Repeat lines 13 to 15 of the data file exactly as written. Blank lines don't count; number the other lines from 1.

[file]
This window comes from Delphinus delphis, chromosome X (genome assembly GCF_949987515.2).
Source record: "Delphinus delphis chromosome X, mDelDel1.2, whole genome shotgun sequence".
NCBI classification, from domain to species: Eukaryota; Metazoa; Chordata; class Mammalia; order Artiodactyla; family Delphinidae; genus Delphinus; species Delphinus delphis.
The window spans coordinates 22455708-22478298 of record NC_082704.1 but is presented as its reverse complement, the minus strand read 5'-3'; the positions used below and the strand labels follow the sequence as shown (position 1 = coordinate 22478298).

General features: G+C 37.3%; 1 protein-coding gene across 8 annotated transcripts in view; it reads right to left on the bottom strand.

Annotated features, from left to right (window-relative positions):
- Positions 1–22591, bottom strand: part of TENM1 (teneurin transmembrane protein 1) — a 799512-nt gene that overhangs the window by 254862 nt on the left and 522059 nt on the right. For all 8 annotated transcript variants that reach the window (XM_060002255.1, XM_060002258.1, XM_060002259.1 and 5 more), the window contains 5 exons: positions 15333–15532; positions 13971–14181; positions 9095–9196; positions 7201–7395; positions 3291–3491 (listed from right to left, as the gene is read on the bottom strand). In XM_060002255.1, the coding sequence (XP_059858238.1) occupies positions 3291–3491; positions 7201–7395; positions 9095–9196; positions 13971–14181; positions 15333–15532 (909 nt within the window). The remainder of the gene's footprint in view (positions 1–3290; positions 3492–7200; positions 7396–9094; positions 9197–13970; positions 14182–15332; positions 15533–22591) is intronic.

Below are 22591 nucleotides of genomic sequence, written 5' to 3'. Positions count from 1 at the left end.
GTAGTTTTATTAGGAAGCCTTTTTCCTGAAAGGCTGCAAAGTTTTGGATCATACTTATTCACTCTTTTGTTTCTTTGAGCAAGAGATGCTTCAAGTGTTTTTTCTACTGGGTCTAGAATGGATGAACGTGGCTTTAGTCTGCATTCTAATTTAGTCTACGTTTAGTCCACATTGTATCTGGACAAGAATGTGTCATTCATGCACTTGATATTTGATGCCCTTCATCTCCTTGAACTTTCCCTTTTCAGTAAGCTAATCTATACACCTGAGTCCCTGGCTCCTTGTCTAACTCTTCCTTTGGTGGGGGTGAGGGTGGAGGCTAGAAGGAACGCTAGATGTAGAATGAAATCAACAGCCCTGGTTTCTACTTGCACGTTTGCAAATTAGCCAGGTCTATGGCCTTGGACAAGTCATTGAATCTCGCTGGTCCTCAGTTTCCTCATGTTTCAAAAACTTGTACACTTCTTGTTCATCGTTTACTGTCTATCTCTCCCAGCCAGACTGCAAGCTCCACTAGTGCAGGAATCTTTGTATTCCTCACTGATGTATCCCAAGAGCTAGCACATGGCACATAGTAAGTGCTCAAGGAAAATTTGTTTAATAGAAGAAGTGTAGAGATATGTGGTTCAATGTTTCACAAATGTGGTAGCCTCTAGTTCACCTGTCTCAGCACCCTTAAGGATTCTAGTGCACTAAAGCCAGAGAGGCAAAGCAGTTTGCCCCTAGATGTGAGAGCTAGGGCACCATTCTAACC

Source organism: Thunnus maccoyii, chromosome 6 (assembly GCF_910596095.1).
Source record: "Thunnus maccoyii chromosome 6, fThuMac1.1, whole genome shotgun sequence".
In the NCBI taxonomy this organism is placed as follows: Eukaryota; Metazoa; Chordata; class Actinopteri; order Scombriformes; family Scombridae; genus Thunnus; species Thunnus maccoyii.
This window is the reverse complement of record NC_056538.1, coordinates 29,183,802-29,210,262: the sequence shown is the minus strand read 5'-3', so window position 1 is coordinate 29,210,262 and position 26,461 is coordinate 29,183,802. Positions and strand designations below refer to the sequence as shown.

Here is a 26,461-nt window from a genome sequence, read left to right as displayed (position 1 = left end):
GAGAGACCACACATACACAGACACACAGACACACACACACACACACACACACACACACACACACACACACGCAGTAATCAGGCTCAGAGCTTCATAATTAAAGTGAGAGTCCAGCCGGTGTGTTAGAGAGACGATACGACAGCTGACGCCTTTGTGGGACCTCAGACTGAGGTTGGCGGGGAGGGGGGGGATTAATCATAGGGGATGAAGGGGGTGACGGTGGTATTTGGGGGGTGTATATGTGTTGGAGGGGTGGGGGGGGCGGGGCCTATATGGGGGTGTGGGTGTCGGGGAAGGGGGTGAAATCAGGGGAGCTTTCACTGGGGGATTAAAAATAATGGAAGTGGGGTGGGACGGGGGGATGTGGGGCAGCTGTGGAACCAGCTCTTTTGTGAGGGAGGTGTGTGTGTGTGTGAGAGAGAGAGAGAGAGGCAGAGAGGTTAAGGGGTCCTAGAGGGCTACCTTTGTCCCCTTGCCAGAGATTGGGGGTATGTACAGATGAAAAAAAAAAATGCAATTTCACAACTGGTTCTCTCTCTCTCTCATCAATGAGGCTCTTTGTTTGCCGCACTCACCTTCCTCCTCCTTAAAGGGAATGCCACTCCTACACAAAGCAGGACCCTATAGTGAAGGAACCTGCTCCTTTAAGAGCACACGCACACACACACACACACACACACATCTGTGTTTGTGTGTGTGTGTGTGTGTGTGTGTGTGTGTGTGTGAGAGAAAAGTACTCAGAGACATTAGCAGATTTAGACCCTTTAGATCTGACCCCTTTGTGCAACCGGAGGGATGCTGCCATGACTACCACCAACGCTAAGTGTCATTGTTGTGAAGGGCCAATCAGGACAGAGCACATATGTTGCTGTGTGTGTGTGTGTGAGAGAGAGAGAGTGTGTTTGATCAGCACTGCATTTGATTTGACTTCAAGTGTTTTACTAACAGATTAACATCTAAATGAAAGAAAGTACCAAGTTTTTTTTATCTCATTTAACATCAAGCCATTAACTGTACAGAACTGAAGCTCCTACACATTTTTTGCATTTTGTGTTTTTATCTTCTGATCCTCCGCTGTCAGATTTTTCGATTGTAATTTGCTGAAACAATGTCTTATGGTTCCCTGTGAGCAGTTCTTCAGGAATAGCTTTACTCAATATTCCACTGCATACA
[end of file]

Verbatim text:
This window is the reverse complement of record NC_056538.1, coordinates 29,183,802-29,210,262: the sequence shown is the minus strand read 5'-3', so window position 1 is coordinate 29,210,262 and position 26,461 is coordinate 29,183,802. Positions and strand designations below refer to the sequence as shown.

Here is a 26,461-nt window from a genome sequence, read left to right as displayed (position 1 = left end):
GAGAGACCACACATACACAGACACACAGACACACACACACACACACACACACACACACACACACACACACGCAGTAATCAGGCTCAGAGCTTCATAATTAAAGTGAGAGTCCAGCCGGTGTGTTAGAGAGACGATACGACAGCTGACGCCTTTGTGGGACCTCAGACTGAGGTTGGCGGGGAGGGGGGGGATTAATCATAGGGGATGAAGGGGGTGACGGTGGTATTTGGGGGGTGTATATGTGTTGGAGGGGTGGGGGGGGCGGGGCCTATATGGGGGTGTGGGTGTCGGGGAAGGGGGTGAAATCAGGGGAGCTTTCACTGGGGGATTAAAAATAATGGAAGTGGGGTGGGACGGGGGGATGTGGGGCAGCTGTGGAACCAGCTCTTTTGTGAGGGAGGTGTGTGTGTGTGTGAGAGAGAGAGAGAGAGGCAGAGAGGTTAAGGGGTCCTAGAGGGCTACCTTTGTCCCCTTGCCAGAGATTGGGGGTATGTACAGATGAAAAAAAAAAATGCAATTTCACAACTGGTTCTCTCTCTCTCTCATCAATGAGGCTCTTTGTTTGCCGCACTCACCTTCCTCCTCCTTAAAGGGAATGCCACTCCTACACAAAGCAGGACCCTATAGTGAAGGAACCTGCTCCTTTAAGAGCACACGCACACACACACACACACACACACATCTGTGTTTGTGTGTGTGTGTGTGTGTGTGTGTGTGTGTGTGTGAGAGAAAAGTACTCAGAGACATTAGCAGATTTAGACCCTTTAGATCTGACCCCTTTGTGCAACCGGAGGGATGCTGCCATGACTACCACCAACGCTAAGTGTCATTGTTGTGAAGGGCCAATCAGGACAGAGCACATATGTTGCTGTGTGTGTGTGTGTGAGAGAGAGAGAGTGTGTTTGATCAGCACTGCATTTGATTTGACTTCAAGTGTTTTACTAACAGATTAACATCTAAATGAAAGAAAGTACCAAGTTTTTTTTATCTCATTTAACATCAAGCCATTAACTGTACAGAACTGAAGCTCCTACACATTTTTTGCATTTTGTGTTTTTATCTTCTGATCCTCCGCTGTCAGATTTTTCGATTGTAATTTGCTGAAACAATGTCTTATGGTTCCCTGTGAGCAGTTCTTCAGGAATAGCTTTACTCAATATTCCACTGCATACA